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Roy Devyn Marble’s road to the NBA Draft: Part 1

BY RYAN PROBASCO | APRIL 24, 2014 5:00 AM

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On June 26, Adam Silver will conduct the NBA draft for the first time since he officially succeeded David Stern as commissioner of the league. Among the most touted and highly anticipated names Silver is surely to announce that day are that of Andrew Wiggins, Jabari Parker, Joel Embiid, and Julius Randle.

But lying deep in the pool of the blogosphere’s myriad of mock drafts and predictions is a name that forced its way into the mainstream during the 2013-14 college basketball season: Devyn Marble.

After averaging 17 points per game and earning a first team All-Big Ten selection during his senior year, Marble began his preparation and campaign tour for the next challenge — the NBA.

For representation, Marble has chosen former Iowa basketball star and family friend B.J. Armstrong to be his agent. Armstrong and Marble’s father rose to prominence when they were teammates at Iowa during the program’s glory years of the 1980s.

“He’s one of my dad’s best and closest friends,” Marble said. “On top of that, I already had a relationship with him before I even came to the Iowa program. So, it was just who I was comfortable with.”

In terms of his skills, everyone with a television and the slightest understanding of the sport saw what Marble was capable of this season. But because of Iowa’s current lack of NBA presence and his relatively thin frame, Marble still has a lot to prove before teams decide they’re going to invest in him.

“I want teams to see that I’m a guy who knows how to improve and get better,” he said. “I’ve shown every year that I’ve been able to get better and also get my team better at Iowa. I’ve shown unbelievable growth from my freshman to senior seasons, whether it’s scoring, shooting, defensively, being a leader, whatever the case may be; I’ve shown that growth throughout my four years here.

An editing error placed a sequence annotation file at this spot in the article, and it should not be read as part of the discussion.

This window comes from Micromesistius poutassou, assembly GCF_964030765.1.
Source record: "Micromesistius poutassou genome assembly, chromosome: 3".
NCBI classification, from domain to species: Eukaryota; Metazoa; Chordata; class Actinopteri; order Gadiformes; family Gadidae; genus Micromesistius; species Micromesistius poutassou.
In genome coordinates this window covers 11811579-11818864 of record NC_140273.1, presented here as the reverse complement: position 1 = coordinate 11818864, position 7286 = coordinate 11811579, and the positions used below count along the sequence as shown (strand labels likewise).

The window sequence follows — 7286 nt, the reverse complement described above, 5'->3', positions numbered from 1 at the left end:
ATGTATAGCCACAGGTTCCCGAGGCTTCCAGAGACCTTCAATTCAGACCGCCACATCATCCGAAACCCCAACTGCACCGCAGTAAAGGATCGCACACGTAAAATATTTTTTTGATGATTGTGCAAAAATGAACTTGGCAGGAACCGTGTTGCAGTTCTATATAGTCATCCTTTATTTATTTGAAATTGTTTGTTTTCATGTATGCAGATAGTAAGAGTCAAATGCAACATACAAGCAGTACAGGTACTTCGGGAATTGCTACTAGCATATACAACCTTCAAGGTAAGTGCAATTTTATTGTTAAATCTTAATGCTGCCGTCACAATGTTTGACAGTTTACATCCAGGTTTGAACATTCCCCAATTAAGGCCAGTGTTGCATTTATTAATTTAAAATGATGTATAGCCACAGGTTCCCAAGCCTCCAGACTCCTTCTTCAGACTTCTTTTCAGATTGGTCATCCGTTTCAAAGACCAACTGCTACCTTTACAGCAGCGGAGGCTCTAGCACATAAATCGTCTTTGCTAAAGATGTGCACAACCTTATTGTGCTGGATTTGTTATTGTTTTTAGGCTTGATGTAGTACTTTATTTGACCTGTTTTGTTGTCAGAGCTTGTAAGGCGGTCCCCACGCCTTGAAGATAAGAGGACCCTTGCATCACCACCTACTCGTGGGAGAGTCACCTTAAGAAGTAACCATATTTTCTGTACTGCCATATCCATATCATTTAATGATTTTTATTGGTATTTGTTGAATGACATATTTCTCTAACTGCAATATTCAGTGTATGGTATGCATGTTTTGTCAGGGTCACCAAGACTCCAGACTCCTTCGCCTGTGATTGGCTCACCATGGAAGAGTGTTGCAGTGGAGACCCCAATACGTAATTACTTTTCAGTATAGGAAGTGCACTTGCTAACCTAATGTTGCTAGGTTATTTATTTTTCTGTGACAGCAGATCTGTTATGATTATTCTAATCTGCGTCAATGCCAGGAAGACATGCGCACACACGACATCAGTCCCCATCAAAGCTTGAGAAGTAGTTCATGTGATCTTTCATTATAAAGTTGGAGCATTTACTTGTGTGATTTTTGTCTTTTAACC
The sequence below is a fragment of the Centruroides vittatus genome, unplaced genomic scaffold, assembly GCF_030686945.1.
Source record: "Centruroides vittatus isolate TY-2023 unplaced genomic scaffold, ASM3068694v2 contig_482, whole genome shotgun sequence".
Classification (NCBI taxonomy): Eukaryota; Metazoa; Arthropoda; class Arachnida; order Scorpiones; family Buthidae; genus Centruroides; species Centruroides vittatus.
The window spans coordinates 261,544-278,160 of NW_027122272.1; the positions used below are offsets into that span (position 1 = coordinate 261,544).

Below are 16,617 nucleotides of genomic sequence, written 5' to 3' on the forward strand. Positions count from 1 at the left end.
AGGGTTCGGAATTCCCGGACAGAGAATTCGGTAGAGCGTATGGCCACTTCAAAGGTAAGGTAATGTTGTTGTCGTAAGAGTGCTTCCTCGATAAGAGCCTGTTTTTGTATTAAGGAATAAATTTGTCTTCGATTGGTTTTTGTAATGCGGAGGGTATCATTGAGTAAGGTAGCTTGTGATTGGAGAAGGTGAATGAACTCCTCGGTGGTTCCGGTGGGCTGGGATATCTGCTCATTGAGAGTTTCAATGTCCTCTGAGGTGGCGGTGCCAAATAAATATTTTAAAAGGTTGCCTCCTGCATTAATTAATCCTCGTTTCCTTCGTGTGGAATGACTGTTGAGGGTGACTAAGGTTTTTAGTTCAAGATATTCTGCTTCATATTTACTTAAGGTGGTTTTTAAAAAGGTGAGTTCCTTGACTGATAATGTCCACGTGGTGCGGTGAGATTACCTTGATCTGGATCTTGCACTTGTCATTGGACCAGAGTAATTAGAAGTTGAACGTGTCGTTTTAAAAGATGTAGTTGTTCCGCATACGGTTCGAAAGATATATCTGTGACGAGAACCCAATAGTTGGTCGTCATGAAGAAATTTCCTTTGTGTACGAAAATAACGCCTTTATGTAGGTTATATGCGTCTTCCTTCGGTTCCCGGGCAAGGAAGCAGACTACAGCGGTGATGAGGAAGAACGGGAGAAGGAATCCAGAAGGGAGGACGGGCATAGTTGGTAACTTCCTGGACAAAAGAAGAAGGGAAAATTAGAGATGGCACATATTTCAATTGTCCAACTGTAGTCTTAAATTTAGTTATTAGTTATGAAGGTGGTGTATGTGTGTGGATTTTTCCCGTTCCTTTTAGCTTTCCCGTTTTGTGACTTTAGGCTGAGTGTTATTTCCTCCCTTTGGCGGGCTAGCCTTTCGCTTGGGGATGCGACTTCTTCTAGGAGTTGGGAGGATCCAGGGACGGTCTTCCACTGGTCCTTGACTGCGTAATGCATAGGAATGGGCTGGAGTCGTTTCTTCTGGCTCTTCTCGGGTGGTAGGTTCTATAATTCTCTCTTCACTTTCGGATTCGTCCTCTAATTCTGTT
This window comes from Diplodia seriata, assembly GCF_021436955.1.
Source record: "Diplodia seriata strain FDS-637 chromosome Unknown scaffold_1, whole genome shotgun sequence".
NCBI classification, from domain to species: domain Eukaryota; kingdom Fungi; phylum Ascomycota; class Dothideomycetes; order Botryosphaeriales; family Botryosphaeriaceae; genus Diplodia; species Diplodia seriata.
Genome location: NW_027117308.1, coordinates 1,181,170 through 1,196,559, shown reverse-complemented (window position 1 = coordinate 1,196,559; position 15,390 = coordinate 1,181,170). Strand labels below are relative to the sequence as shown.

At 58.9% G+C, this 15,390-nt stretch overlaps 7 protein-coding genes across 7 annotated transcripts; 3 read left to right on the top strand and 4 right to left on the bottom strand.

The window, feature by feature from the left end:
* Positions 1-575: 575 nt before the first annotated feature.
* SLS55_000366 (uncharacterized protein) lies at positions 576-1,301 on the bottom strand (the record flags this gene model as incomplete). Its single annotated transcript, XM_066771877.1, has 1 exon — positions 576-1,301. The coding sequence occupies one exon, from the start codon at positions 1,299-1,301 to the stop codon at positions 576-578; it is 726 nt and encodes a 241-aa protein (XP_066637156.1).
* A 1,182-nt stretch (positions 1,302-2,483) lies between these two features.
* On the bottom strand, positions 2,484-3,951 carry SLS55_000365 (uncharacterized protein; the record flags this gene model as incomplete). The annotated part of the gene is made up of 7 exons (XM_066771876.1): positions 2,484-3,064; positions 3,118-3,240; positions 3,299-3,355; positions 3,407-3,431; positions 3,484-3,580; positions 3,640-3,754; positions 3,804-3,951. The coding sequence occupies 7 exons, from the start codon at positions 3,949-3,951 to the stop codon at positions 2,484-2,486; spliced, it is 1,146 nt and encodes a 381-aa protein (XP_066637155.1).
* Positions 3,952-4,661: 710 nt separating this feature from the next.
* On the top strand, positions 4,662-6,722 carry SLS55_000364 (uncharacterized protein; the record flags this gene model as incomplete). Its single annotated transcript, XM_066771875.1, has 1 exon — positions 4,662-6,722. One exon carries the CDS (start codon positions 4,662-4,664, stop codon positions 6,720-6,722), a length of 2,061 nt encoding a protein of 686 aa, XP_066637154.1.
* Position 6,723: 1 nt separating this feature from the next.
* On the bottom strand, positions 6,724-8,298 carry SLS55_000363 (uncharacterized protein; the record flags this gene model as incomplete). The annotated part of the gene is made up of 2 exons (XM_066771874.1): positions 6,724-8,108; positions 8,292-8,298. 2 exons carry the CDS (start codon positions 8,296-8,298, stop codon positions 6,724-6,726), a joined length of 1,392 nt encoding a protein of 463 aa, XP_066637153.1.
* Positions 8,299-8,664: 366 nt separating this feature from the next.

“What I’ve been hearing is people aren’t really too concerned about my skill set, whether I can score, dribble, or anything like that. They want to make sure I can withstand the physicality of the sport at that level.”

Marble’s draft aspirations are bolstered and solidified because of the loaded support team he has in his corner. In addition to his father and Armstrong, Iowa head basketball coach Fran McCaffery has stayed very involved in the process as well. And the Marbles couldn’t be happier with the contributions he’s already made.

“He’s very involved. Fran is like a mad hatter on his own,” Roy Marble Sr. said. “Every time I talk to someone, a friend, a scout, or a friend of a scout, they hadn’t too long ago hung up with Fran. So I’m really happy with his assistance. He talks with Roy Devyn all the time. And he actually gets to talk to teams more than me and my son. He actually gets to hear it for himself. And so, he’s been pretty giddy and excited about it. And as long as he’s that way, I’m real happy.”

Starting May 14 in Chicago, the opportunity to prove he belongs at the next level will be given to Devyn Marble at the NBA combine. There, teams and their front offices will dissect the extraordinary talent pool that is the 2014 draft class.

“It’s not a rocket-scientist-type workout,” Marble Sr. said of the combine. “They want to see you face to face. I remember my workout, and they weren’t difficult. And I didn’t shoot as well as I wanted to, but I think just the whole body of work. And I think when the general managers and scouts breakdown film, they’re going to see that Devyn’s a four-year guy who is battle-tested and played point guard at 17 years old.”

The Iowa basketball program hasn’t had a player selected in the draft since Adam Haluska was picked 43rd overall in 2007. But the support team Marble has surrounded himself with, including his father and former head coach, he has every bit of confidence that he’s going to be the one to break that streak.

“Oh, he’s getting drafted,” McCaffery said on March 11. “I think it’s just a matter of if it’s the first round or early second.”

“I’ve never backed down from speaking my mind about basketball and everybody in the business knows it,” Marble Sr. said. “But I’m pretty confident. If I was a general manager, and I knew I needed a good kid that still has upside and can do a little bit of everything — and everyone’s going big at the guard position — what I saw from last year, I’m pretty confident.”


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